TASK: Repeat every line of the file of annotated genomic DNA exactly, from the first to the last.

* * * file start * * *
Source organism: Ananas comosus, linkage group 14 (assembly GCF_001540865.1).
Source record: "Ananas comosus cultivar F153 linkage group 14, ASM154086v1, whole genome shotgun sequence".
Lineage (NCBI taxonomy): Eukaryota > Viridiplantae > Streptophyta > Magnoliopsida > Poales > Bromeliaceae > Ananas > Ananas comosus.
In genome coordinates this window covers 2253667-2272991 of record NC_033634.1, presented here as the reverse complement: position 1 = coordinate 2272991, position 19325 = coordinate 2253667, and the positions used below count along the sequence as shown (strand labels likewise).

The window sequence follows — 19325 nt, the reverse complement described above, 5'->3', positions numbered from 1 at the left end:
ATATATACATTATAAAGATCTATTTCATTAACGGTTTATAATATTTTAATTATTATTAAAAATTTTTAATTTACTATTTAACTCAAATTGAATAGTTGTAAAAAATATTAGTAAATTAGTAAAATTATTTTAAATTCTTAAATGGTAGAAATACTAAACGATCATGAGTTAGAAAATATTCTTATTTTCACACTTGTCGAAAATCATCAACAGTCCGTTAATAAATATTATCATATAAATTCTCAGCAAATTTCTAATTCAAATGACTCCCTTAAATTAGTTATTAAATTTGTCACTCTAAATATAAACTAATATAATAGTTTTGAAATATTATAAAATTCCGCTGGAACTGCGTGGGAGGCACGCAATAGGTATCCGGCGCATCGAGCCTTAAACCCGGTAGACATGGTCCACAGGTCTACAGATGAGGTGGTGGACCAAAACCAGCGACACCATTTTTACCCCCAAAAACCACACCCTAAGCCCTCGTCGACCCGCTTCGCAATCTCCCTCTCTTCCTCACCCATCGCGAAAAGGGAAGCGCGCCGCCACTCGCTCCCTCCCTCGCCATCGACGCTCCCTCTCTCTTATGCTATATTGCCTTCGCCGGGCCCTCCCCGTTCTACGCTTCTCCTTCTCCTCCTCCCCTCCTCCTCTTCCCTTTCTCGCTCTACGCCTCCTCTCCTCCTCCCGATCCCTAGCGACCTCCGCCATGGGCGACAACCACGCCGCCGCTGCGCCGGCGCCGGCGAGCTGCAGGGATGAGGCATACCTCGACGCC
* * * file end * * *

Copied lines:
Source organism: Ananas comosus, linkage group 14 (assembly GCF_001540865.1).
Source record: "Ananas comosus cultivar F153 linkage group 14, ASM154086v1, whole genome shotgun sequence".
Lineage (NCBI taxonomy): Eukaryota > Viridiplantae > Streptophyta > Magnoliopsida > Poales > Bromeliaceae > Ananas > Ananas comosus.
In genome coordinates this window covers 2253667-2272991 of record NC_033634.1, presented here as the reverse complement: position 1 = coordinate 2272991, position 19325 = coordinate 2253667, and the positions used below count along the sequence as shown (strand labels likewise).

The window sequence follows — 19325 nt, the reverse complement described above, 5'->3', positions numbered from 1 at the left end:
ATATATACATTATAAAGATCTATTTCATTAACGGTTTATAATATTTTAATTATTATTAAAAATTTTTAATTTACTATTTAACTCAAATTGAATAGTTGTAAAAAATATTAGTAAATTAGTAAAATTATTTTAAATTCTTAAATGGTAGAAATACTAAACGATCATGAGTTAGAAAATATTCTTATTTTCACACTTGTCGAAAATCATCAACAGTCCGTTAATAAATATTATCATATAAATTCTCAGCAAATTTCTAATTCAAATGACTCCCTTAAATTAGTTATTAAATTTGTCACTCTAAATATAAACTAATATAATAGTTTTGAAATATTATAAAATTCCGCTGGAACTGCGTGGGAGGCACGCAATAGGTATCCGGCGCATCGAGCCTTAAACCCGGTAGACATGGTCCACAGGTCTACAGATGAGGTGGTGGACCAAAACCAGCGACACCATTTTTACCCCCAAAAACCACACCCTAAGCCCTCGTCGACCCGCTTCGCAATCTCCCTCTCTTCCTCACCCATCGCGAAAAGGGAAGCGCGCCGCCACTCGCTCCCTCCCTCGCCATCGACGCTCCCTCTCTCTTATGCTATATTGCCTTCGCCGGGCCCTCCCCGTTCTACGCTTCTCCTTCTCCTCCTCCCCTCCTCCTCTTCCCTTTCTCGCTCTACGCCTCCTCTCCTCCTCCCGATCCCTAGCGACCTCCGCCATGGGCGACAACCACGCCGCCGCTGCGCCGGCGCCGGCGAGCTGCAGGGATGAGGCATACCTCGACGCC